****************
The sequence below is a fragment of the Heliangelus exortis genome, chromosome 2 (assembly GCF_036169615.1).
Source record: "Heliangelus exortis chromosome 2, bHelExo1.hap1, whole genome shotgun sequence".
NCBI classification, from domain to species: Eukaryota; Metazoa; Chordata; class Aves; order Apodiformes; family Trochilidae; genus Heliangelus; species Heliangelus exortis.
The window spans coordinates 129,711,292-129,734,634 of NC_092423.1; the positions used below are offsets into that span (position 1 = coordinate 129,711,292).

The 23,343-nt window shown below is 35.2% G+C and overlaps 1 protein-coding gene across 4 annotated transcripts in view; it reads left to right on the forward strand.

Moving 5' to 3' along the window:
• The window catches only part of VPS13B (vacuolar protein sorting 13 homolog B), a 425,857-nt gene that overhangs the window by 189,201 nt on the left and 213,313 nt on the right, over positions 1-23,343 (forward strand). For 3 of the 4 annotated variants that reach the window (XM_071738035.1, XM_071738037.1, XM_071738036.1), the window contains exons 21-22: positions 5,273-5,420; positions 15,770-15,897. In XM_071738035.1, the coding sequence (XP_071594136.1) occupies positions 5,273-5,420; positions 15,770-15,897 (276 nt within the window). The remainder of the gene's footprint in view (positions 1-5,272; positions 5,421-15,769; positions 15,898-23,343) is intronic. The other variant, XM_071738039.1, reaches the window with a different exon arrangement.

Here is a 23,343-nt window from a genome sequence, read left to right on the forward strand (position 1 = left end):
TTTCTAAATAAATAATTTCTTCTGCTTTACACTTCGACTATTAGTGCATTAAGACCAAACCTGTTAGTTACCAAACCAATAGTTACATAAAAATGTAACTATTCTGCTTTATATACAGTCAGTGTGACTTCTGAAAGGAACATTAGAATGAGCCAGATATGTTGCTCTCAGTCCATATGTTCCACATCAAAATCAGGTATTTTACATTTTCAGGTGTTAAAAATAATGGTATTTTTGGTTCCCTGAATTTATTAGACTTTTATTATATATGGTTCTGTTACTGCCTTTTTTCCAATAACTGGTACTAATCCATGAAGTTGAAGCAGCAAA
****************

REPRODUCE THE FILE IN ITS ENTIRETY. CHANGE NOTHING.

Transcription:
The sequence below is a fragment of the Heliangelus exortis genome, chromosome 2 (assembly GCF_036169615.1).
Source record: "Heliangelus exortis chromosome 2, bHelExo1.hap1, whole genome shotgun sequence".
NCBI classification, from domain to species: Eukaryota; Metazoa; Chordata; class Aves; order Apodiformes; family Trochilidae; genus Heliangelus; species Heliangelus exortis.
The window spans coordinates 129,711,292-129,734,634 of NC_092423.1; the positions used below are offsets into that span (position 1 = coordinate 129,711,292).

The 23,343-nt window shown below is 35.2% G+C and overlaps 1 protein-coding gene across 4 annotated transcripts in view; it reads left to right on the forward strand.

Moving 5' to 3' along the window:
• The window catches only part of VPS13B (vacuolar protein sorting 13 homolog B), a 425,857-nt gene that overhangs the window by 189,201 nt on the left and 213,313 nt on the right, over positions 1-23,343 (forward strand). For 3 of the 4 annotated variants that reach the window (XM_071738035.1, XM_071738037.1, XM_071738036.1), the window contains exons 21-22: positions 5,273-5,420; positions 15,770-15,897. In XM_071738035.1, the coding sequence (XP_071594136.1) occupies positions 5,273-5,420; positions 15,770-15,897 (276 nt within the window). The remainder of the gene's footprint in view (positions 1-5,272; positions 5,421-15,769; positions 15,898-23,343) is intronic. The other variant, XM_071738039.1, reaches the window with a different exon arrangement.

Here is a 23,343-nt window from a genome sequence, read left to right on the forward strand (position 1 = left end):
TTTCTAAATAAATAATTTCTTCTGCTTTACACTTCGACTATTAGTGCATTAAGACCAAACCTGTTAGTTACCAAACCAATAGTTACATAAAAATGTAACTATTCTGCTTTATATACAGTCAGTGTGACTTCTGAAAGGAACATTAGAATGAGCCAGATATGTTGCTCTCAGTCCATATGTTCCACATCAAAATCAGGTATTTTACATTTTCAGGTGTTAAAAATAATGGTATTTTTGGTTCCCTGAATTTATTAGACTTTTATTATATATGGTTCTGTTACTGCCTTTTTTCCAATAACTGGTACTAATCCATGAAGTTGAAGCAGCAAA